- Healthcare reform and market forces are driving more independent practice leaders to consolidate with larger hospitals or health systems. But an independent practice association, like Vermont’s HealthFirst, can help solo providers leverage the financial benefits of joining a larger healthcare organization without taking away their autonomy.
“Sometimes independent physicians are so independent that it's a detriment to their own survival,” Paul Reiss, MD, HealthFirst’s Chief Medical Officer, recently told RevCycleIntelligence.com. “Whereas joining with other like-minded individuals in similar practice situations creates this energy that allows them to survive.”
HealthFirst boasts 71 member practices with over 250 participating practitioners in a time of uncertainty for independent providers. Small and independent practice leaders across the nation are feeling the pressure from recent healthcare merger and acquisition activity.
A new Kaufman, Hall & Associates report showed that hospital merger and acquisition transactions jumped from just 66 announced deals in 2010 to 102 in 2016.
A significant portion of the healthcare merger and acquisition activity also involved physician integration with hospitals, according to a recent Rice University’s Baker Institute for Public Policy study. The number of healthcare organizations operating under full physician-hospital integration with providers compensated by salary grew from 44 percent in 2008 to 55 percent in 2013.
Market forces are also likely to propel healthcare consolidation trends. For example, the industry-wide push for value-based reimbursement adoption led 58 percent of providers in a 2016 Deloitte survey to say that they would consider joining a larger organization.
Another 80 percent also anticipated MACRA, a new Medicare value-based reimbursement model, to drive healthcare merger and acquisition activities. They agreed that the financial pressures stemming from MACRA will spur one- to two-thirds of remaining independent providers to consolidate in the next three years.
“And with that comes a lot of clout when they dictate the rates that they get paid.”
Reiss explained that Vermont’s small and independent provider organizations are especially struggling to remain independent with the healthcare consolidation trend.
“Practices are at a disadvantage with hospitals consolidating and especially here in Vermont where we have no hospital competition,” Reiss explained. “Each community where there is a hospital has no competition.”
“That's especially problematic in the largest and largest county, which is Chittenden, where Burlington is,” he added. “There, we have an academic medical center but we have no community hospital.”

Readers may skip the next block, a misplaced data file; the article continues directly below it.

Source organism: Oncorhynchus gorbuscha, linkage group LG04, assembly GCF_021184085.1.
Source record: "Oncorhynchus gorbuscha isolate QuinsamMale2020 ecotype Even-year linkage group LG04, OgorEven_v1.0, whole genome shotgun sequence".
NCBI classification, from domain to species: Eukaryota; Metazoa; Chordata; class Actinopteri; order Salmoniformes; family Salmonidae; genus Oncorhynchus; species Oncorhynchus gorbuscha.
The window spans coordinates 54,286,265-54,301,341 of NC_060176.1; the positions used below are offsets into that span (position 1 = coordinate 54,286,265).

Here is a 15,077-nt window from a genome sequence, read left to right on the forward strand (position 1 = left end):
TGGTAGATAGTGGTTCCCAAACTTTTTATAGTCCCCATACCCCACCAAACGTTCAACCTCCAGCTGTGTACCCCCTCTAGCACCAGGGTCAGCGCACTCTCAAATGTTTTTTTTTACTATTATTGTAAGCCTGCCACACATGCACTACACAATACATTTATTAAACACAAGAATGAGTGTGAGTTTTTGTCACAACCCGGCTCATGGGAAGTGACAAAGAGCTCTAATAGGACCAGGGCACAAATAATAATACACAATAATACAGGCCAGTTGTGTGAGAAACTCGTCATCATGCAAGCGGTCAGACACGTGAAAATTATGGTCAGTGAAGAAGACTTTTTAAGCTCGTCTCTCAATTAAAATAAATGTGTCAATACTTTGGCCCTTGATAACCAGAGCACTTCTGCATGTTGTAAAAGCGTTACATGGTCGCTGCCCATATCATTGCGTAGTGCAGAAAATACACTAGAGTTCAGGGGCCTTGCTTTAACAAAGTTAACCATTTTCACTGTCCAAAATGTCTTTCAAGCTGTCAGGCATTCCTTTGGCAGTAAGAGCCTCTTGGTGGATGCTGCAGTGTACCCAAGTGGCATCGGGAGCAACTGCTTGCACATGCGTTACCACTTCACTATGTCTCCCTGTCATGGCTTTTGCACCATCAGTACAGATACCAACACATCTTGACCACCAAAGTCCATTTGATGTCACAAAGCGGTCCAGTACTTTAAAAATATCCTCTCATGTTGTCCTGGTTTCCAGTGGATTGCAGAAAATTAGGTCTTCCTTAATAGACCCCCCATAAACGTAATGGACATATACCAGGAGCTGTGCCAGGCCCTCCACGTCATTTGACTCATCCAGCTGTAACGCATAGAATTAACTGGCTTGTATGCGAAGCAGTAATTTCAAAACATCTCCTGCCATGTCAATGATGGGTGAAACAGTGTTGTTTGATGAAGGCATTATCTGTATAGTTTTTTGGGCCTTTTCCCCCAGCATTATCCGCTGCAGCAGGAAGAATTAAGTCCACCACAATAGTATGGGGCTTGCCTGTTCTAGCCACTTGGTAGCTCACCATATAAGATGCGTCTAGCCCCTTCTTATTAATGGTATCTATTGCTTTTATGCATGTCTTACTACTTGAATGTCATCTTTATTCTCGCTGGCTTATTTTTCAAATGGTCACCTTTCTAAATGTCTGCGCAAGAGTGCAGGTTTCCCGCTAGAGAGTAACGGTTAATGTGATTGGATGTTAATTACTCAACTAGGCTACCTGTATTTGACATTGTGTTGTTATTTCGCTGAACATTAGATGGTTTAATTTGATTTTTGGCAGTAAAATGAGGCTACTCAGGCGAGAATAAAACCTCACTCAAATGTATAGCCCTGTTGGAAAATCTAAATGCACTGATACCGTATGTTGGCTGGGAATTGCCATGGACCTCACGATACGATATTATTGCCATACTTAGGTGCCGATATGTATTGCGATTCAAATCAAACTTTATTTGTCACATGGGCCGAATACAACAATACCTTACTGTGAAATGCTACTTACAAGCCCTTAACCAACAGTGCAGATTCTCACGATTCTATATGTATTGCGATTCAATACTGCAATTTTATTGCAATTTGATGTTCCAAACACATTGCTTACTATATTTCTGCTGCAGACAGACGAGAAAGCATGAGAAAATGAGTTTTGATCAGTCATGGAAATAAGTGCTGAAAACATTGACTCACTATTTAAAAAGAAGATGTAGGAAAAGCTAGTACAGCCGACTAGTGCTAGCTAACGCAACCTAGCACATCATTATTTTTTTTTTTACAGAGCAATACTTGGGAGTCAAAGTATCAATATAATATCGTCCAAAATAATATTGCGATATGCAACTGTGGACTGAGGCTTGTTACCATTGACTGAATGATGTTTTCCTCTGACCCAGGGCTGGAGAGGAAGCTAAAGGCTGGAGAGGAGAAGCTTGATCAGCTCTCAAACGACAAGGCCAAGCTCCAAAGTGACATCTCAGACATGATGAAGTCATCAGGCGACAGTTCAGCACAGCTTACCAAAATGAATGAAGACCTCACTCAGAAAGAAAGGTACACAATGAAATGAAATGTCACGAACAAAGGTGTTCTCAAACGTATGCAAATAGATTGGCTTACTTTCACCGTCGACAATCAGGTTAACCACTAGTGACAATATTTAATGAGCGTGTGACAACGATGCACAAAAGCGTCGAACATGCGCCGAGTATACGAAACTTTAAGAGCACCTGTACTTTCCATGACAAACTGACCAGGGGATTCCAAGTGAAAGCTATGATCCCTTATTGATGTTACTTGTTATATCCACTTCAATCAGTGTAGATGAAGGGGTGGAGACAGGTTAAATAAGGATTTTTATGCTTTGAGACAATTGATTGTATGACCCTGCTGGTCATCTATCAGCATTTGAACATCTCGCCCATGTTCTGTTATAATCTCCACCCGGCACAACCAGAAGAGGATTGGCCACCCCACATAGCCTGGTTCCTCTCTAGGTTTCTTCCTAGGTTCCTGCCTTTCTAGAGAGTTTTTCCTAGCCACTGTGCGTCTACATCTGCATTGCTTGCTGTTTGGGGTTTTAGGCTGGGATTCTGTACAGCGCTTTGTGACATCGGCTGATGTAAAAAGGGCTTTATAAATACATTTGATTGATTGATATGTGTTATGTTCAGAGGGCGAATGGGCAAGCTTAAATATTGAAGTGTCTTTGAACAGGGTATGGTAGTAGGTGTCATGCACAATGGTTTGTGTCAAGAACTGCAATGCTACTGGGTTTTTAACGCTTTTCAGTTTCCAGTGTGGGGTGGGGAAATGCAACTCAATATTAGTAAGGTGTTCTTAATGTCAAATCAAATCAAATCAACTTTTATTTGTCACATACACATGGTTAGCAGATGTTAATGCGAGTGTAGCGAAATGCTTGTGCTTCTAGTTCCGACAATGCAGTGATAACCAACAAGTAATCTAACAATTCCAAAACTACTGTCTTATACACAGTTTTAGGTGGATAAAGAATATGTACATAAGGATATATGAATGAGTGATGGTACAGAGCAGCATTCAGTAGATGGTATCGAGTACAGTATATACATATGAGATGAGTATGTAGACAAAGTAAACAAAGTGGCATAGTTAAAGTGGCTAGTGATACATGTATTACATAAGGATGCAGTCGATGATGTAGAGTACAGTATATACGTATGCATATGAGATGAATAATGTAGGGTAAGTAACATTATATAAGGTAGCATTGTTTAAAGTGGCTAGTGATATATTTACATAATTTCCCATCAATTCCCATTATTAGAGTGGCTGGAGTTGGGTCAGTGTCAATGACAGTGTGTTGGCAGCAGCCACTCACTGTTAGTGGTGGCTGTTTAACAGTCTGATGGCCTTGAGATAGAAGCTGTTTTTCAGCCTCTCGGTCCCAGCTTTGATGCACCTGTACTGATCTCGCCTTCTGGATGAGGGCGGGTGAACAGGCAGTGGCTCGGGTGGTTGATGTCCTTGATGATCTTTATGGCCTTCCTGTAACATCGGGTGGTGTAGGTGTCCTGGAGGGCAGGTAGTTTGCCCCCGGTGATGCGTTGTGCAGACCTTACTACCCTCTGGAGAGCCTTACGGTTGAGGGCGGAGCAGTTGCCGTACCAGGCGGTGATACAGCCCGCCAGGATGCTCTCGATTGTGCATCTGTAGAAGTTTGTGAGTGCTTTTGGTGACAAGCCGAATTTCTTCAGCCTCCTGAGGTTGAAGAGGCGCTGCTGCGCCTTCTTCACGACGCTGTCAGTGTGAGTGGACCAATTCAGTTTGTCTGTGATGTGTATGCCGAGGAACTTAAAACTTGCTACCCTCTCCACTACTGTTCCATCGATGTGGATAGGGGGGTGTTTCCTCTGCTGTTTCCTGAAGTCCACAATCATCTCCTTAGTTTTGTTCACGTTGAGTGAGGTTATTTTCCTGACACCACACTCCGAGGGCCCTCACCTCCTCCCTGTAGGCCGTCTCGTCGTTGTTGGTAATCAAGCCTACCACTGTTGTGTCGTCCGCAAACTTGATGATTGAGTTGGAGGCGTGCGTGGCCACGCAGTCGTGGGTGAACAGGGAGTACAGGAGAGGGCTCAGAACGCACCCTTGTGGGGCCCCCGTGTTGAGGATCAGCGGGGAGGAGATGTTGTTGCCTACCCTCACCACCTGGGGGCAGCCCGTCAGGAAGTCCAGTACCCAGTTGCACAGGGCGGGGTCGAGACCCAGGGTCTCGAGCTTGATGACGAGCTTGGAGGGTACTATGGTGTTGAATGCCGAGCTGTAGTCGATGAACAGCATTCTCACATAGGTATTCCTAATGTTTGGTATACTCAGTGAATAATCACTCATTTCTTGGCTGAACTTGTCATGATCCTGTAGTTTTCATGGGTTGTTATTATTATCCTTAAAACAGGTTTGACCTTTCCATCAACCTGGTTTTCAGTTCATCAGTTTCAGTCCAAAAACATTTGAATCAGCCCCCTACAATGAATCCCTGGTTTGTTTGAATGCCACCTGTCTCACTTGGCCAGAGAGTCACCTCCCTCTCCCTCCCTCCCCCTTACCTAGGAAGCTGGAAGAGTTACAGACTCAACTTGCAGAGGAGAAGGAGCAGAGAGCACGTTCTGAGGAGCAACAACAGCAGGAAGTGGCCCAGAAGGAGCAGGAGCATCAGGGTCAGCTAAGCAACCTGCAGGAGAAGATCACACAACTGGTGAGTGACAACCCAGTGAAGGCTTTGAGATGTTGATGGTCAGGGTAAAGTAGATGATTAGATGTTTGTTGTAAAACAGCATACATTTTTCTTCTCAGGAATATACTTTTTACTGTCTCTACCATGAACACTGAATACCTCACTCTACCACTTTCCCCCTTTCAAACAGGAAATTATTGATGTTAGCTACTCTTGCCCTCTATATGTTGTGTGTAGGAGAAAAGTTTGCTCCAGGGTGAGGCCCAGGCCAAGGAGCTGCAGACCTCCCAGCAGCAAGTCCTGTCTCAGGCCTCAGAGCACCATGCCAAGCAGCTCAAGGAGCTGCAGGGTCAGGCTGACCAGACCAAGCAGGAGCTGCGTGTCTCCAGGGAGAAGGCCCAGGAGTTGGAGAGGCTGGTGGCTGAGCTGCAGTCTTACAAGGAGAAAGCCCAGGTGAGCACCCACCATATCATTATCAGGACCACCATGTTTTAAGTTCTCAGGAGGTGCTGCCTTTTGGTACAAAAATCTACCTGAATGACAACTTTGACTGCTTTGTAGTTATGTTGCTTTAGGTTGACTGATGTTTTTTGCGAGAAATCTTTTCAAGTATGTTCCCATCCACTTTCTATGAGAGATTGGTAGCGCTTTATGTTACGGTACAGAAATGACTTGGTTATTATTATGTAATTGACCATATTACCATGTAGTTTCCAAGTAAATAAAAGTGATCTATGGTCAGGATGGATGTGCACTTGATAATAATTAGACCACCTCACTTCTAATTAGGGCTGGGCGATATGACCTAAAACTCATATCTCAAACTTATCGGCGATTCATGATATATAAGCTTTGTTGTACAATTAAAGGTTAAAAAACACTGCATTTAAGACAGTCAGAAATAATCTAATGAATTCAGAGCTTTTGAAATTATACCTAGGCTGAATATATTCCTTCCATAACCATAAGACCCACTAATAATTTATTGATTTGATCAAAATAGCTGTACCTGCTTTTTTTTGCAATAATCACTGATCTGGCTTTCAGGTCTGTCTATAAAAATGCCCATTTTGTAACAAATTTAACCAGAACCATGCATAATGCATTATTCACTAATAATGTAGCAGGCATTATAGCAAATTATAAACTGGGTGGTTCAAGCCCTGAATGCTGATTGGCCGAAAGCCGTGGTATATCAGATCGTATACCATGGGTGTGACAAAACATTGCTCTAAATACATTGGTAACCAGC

The academic medical center has also taken on several acquisition projects in the last couple of years, including multiple community hospitals across the state and even some in neighboring New York.
“And with that comes a lot of clout when they dictate the rates that they get paid,” Reiss stated.
The hospitals dominating Vermont’s healthcare markets leveraged their increased market power to negotiate higher claims reimbursement rates for their employed providers. As a result, providers employed by the hospitals received claims reimbursement rates that were two to three times higher than the rates independent providers received for the same services.
But there is hope for independent providers facing low claims reimbursement rates. With help from an independent practice association, solo physicians can maximize their market power by working together.
“We have an MVP Healthcare contract that gives us a preferred fee schedule,” Reiss said. “MVP may only represent 10 or 15 percent of the commercial market, but it allows them to not have to go to each individual practice and negotiate a contract and it also allows us to have to deal with them that has some quality performance measures and a small withhold.”
While value-based reimbursement adoption may have some small and solo practice leaders looking to larger hospitals and health systems for support, an independent practice association can facilitate the transition away from fee-for-service payments.
Under the MVP arrangement, HealthFirst offers members the opportunity to join value-based reimbursement models. With the independent practice association already developing collaborative care agreements between primary and specialty care physicians, MVP partnered with the association to create value-based reimbursement contracts.
The contract contains five quality measures and a 9 percent withhold. Participating solo providers also have the opportunity to earn back 100 percent or more of the withhold depending on provider performance, Reiss explained.
The independent practice association also developed Vermont’s first Medicare accountable care organization (ACO), the Accountable Care Coalition of the Green Mountains (ACCGM). It also currently operates the Vermont Physicians Collaborative, LLC., a commercial ACO.